“One Day” is Okay

“One Day” is Okayfeatured

Towards the end of my first full year in my first office job, my boss called to let me know I had earned the full potential of my annual bonus.

I lit up when she told me the amount because it was exactly enough for a yoga teacher training program I’d been eying.

(Then I got the actual check and cursed a blue streak at how much more than usual had been taken out for taxes, since the government saw it and thought I had gotten, like, a 200% raise and deducted a higher percentage than usual. My dad assured me I’d get it back with my tax refund, but I was — am — still a little bitter.)

That was December 2011.

I still haven’t completed a YTT program.

For one, that particular program lasts five months and includes nine weekend workshops that take place Friday evenings and all day Saturday and Sunday. Plus I think you need to observe a bunch of yoga classes and stuff on your own time during the week.

Giving up that many weekends — even to something rewarding, that I really want to do — is daunting. It is a rare month that I don’t go out of town at least once (often for a holiday or family event, like my brother’s med school graduation in May), so I’d need to wait for a session that coordinates (as much as possible) with my schedule.

Then I would have to not be training for a major race because something like 16-20 hours of yoga each weekend would seriously cut into my training time.

Plus hope my husband would be okay with me not being around so many weekends (he would be, because he’s awesome, but I’d want to talk it over with him and make sure he’s fully away of the YTT schedule).

So there was always something keeping me from pulling the trigger and signing up.

Then I got laid off and decided maybe I should focus on finding a new job and on budgeting because who knows how long that would take, and dropping over two grand didn’t seem like the best idea.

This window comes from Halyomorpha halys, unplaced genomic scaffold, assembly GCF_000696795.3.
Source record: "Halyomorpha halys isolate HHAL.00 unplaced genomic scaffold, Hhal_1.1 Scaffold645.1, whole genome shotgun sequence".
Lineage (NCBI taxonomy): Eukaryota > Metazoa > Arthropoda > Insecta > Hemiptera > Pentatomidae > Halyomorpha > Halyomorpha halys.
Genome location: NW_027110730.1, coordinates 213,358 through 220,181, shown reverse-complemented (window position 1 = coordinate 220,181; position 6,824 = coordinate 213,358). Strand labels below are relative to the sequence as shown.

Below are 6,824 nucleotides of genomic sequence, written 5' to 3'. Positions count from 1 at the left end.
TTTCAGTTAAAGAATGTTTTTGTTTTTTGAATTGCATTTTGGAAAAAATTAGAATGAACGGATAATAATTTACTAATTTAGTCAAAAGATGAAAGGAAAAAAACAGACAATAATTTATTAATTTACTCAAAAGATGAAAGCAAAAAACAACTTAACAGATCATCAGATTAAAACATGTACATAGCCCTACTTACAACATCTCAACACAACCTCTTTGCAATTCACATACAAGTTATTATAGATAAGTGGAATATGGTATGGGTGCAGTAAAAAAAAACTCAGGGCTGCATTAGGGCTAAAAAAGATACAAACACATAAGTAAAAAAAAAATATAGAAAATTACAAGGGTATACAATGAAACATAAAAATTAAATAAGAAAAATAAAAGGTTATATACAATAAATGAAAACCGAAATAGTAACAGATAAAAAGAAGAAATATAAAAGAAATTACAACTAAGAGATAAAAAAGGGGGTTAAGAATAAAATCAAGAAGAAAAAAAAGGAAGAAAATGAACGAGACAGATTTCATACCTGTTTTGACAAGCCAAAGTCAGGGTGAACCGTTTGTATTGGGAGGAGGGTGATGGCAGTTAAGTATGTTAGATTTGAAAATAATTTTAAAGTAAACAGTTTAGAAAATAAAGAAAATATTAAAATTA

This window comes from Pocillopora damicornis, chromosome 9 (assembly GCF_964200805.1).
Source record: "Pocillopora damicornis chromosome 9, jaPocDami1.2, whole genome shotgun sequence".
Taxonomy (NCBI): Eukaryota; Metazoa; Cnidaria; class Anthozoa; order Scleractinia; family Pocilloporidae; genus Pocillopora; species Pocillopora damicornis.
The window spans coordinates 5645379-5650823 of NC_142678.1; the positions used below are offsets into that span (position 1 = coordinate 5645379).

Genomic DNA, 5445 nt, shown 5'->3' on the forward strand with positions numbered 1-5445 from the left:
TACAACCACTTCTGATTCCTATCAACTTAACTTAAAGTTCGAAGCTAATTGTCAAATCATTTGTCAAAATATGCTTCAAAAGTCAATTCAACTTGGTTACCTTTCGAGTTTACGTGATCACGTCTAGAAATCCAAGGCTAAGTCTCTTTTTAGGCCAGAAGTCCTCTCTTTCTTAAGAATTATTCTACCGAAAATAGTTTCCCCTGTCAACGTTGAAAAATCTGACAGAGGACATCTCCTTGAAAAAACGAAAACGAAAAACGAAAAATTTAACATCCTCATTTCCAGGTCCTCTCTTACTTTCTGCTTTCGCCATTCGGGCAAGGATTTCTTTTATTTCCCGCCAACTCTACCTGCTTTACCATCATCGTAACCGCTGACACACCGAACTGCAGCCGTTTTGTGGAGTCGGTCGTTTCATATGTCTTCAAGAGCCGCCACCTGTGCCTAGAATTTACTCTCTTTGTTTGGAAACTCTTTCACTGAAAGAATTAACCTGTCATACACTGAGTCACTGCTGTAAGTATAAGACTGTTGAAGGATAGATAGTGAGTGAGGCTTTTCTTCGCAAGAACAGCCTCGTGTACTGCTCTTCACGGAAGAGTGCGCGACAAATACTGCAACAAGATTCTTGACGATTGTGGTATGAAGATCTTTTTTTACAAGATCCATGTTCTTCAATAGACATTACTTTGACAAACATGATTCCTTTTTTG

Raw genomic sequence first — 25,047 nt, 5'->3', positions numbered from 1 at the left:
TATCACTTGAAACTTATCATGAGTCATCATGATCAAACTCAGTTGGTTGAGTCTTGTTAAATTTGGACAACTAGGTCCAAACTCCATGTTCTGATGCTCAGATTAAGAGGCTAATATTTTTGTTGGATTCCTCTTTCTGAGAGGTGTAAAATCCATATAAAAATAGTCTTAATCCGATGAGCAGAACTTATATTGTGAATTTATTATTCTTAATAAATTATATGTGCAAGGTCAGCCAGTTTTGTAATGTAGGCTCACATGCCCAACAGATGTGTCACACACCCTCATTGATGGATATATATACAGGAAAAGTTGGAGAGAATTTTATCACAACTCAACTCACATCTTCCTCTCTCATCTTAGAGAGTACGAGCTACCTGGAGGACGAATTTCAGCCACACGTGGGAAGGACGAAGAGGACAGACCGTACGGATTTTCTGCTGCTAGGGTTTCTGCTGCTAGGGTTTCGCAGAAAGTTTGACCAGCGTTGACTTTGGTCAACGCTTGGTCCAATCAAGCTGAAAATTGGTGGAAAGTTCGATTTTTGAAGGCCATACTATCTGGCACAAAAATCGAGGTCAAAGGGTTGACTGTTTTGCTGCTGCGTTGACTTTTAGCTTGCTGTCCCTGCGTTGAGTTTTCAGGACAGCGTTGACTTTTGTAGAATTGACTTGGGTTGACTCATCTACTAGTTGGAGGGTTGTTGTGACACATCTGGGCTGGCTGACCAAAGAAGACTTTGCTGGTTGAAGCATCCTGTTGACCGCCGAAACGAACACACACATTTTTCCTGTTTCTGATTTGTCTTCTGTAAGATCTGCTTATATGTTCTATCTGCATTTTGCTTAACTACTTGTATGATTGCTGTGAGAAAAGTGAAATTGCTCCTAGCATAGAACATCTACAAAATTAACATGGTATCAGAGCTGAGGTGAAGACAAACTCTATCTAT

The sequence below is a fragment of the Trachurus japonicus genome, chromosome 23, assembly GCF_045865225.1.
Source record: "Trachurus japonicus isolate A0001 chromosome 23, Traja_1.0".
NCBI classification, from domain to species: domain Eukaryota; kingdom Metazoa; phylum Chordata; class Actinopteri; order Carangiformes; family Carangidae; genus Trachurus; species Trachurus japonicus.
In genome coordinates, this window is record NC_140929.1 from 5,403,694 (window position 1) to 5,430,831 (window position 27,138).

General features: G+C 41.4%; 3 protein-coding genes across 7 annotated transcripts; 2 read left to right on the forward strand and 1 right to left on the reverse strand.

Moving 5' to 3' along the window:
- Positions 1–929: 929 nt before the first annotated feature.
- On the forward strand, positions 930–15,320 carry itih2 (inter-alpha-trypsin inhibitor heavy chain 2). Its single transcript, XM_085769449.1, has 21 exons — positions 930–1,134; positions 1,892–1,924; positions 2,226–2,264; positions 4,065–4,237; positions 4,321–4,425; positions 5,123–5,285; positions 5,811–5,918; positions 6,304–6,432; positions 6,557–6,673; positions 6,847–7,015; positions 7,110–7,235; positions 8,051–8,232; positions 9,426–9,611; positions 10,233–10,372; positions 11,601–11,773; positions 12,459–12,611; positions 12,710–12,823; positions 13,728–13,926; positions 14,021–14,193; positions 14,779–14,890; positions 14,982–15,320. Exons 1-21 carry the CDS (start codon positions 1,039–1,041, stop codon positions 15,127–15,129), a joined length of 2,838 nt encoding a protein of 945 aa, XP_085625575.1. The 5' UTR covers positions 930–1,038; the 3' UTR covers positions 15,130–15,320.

Then I left my new job and again, had to budget budget budget while I focused on building a freelance writing career.

At some point a few months in to that endeavor, I went to a running meet-up and got into a conversation with a guy, and somehow it turned to me talking about how I want to write fiction, write a novel, and he was all “Well why aren’t you doing it now? Just start. What are you waiting for? You need to believe in yourself and make yourself write.”

And me being me, I just sort of hemmed and hawed and was like “I don’t know, I guess you’re right, random guy I barely know.”

What I should have said was “Right now, I need to focus the majority of my discipline and creative energy on growing my business. Fiction will still be there when my career is more established and I can shift my priorities a bit.”

"One Day" is Okay {the ponytail diaries}

I know there’s not actually a guarantee of that. You might call me naive and overly optimistic, but you know what? Telling people to “live every day like it’s your last” and to do all the things now because you don’t know for sure if you’ll get a chance to do them later is stupid.

If I lived every day like it was my last, I’d never pay my bills, or do the laundry, or wash dishes, or put gas in my truck, or go grocery shopping, or make doctor’s appointments, literally anything that I need to do to function as an adult (or at least, maintain the pretense that I can function as an adult).

And if I tried to do all the passion projects and side gigs I want to accomplish all at once — complete YTT, get certified as a dog trainer, open a yoga studio/brewery, write a novel, run a 1:40 half marathon, hike Mt. Whitney, hike the PCT, visit every major league ballpark, and on and on — obviously I’d fail miserably at everything.

There is a time and place for everything. It is totally okay to put things off for “one day.” You need to trust that “one day” will come in its time.

One day, I will have the money available and be able to adjust my schedule and priorities so I can complete yoga teacher training.

One day, I will do the same for a dog training certification, and I will be able to dedicate time each week to use it while volunteering with shelters and rescue groups (I’m serious. I totally want to go through an official dog training program both for personal benefit, because Husband and I plan to have many dogs in our family over our lives, and as a way to give back).

One day, I will finally, finally figure my shit out with writing and finish a damn novel.

One day.

photo via snapwire snaps // cc // modified in photoshop

signature